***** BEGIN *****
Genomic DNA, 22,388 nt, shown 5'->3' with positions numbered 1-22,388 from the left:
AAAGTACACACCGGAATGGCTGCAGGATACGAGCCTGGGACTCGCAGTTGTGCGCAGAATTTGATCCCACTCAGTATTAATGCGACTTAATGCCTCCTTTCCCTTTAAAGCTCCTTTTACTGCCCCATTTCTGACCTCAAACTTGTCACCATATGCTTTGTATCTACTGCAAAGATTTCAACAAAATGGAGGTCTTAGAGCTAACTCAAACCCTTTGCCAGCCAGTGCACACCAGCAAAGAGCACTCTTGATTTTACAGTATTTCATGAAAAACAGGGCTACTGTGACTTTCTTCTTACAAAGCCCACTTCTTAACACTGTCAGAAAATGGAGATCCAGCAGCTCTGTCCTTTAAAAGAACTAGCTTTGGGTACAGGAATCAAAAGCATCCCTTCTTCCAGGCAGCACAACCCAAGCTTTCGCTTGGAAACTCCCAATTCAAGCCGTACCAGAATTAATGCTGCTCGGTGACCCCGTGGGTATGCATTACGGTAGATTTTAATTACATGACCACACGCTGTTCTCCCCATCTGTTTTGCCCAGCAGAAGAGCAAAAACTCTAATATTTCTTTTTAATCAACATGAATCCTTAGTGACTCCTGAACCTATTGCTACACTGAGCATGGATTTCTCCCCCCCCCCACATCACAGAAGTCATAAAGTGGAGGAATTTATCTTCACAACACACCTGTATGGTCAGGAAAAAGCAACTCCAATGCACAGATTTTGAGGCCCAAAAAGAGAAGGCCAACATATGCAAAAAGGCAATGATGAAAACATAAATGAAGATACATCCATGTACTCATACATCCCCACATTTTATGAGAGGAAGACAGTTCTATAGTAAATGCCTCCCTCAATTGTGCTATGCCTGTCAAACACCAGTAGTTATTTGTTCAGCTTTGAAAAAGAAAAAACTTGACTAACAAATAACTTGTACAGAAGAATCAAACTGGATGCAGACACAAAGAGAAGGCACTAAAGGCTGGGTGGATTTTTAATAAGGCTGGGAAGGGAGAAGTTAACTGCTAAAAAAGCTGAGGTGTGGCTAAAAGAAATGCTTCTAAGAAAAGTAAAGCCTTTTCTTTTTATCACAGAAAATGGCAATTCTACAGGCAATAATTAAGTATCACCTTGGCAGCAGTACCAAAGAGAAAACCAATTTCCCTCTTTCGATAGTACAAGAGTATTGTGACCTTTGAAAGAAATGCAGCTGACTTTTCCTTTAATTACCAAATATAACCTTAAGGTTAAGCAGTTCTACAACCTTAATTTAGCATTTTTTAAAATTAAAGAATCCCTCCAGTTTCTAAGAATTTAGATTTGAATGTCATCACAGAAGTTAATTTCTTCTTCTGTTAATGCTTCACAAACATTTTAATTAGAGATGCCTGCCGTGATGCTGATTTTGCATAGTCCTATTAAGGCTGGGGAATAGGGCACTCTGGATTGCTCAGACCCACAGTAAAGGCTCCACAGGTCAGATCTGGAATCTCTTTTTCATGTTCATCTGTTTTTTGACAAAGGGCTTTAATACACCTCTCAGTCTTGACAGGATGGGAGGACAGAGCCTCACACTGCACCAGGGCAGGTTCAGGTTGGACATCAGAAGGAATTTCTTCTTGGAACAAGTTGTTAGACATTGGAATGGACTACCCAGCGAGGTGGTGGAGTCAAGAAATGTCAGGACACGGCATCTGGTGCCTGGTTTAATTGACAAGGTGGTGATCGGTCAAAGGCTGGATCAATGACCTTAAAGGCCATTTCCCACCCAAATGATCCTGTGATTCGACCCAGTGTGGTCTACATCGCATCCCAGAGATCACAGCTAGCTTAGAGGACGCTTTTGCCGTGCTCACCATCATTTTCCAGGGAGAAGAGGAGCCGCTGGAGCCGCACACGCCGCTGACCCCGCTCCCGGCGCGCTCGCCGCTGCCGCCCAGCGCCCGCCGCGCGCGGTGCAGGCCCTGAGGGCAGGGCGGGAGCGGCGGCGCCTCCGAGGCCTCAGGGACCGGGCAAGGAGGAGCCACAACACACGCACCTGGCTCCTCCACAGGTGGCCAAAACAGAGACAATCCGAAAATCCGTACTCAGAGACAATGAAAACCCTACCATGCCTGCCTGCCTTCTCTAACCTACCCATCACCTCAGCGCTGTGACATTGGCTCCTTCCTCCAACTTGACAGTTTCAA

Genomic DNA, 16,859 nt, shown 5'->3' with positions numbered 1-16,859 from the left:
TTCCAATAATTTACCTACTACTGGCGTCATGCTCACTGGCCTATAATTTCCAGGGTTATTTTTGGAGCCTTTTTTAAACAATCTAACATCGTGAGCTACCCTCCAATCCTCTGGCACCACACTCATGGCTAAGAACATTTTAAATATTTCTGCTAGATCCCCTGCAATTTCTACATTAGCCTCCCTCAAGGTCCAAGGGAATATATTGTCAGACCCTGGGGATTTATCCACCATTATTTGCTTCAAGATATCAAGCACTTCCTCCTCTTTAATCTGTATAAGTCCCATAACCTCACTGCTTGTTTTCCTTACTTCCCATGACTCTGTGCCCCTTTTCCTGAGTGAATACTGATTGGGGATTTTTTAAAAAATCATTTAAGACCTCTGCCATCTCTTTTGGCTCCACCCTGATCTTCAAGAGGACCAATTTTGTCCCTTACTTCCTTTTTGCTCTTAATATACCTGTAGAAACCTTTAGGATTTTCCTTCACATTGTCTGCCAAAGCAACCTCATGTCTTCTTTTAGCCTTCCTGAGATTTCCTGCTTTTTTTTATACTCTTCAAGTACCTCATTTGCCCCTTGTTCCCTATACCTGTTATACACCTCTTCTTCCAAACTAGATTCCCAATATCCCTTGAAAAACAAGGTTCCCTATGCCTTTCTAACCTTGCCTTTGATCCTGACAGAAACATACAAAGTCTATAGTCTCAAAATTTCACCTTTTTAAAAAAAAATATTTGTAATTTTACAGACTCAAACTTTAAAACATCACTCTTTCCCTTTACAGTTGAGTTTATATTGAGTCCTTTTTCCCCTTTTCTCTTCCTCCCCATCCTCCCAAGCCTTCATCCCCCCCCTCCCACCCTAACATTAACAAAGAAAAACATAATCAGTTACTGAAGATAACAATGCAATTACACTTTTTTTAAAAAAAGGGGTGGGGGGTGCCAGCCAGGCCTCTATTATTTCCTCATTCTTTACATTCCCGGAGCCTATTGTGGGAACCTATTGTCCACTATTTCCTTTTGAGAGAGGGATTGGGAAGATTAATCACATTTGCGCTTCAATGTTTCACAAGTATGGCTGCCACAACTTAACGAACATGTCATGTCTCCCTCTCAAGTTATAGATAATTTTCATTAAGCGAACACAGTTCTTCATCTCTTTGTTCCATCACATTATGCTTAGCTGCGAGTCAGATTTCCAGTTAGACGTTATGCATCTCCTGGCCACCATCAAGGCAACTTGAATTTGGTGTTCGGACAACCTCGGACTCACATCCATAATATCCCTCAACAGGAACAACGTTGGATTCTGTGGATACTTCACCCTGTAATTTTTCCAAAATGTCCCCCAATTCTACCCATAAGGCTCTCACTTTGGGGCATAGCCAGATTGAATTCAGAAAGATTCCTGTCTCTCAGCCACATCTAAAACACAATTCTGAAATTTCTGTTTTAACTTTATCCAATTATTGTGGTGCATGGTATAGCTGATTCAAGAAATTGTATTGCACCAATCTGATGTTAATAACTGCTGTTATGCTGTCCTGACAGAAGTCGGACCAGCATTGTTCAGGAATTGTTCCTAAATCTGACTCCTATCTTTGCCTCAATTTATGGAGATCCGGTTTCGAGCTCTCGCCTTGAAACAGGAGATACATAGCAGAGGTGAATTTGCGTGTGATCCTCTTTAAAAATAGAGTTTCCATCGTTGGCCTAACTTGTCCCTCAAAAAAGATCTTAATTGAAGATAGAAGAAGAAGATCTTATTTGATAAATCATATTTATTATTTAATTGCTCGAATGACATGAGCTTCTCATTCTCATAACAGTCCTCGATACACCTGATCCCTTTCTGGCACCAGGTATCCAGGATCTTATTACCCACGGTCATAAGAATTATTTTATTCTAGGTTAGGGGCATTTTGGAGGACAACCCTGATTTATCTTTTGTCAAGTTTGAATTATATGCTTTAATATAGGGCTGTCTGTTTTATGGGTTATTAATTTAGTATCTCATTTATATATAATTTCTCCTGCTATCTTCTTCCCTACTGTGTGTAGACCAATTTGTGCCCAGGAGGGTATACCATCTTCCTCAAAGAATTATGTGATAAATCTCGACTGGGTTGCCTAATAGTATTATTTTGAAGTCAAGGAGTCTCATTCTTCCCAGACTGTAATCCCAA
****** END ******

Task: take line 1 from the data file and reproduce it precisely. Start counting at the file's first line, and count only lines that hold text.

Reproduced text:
Genomic DNA, 22,388 nt, shown 5'->3' with positions numbered 1-22,388 from the left: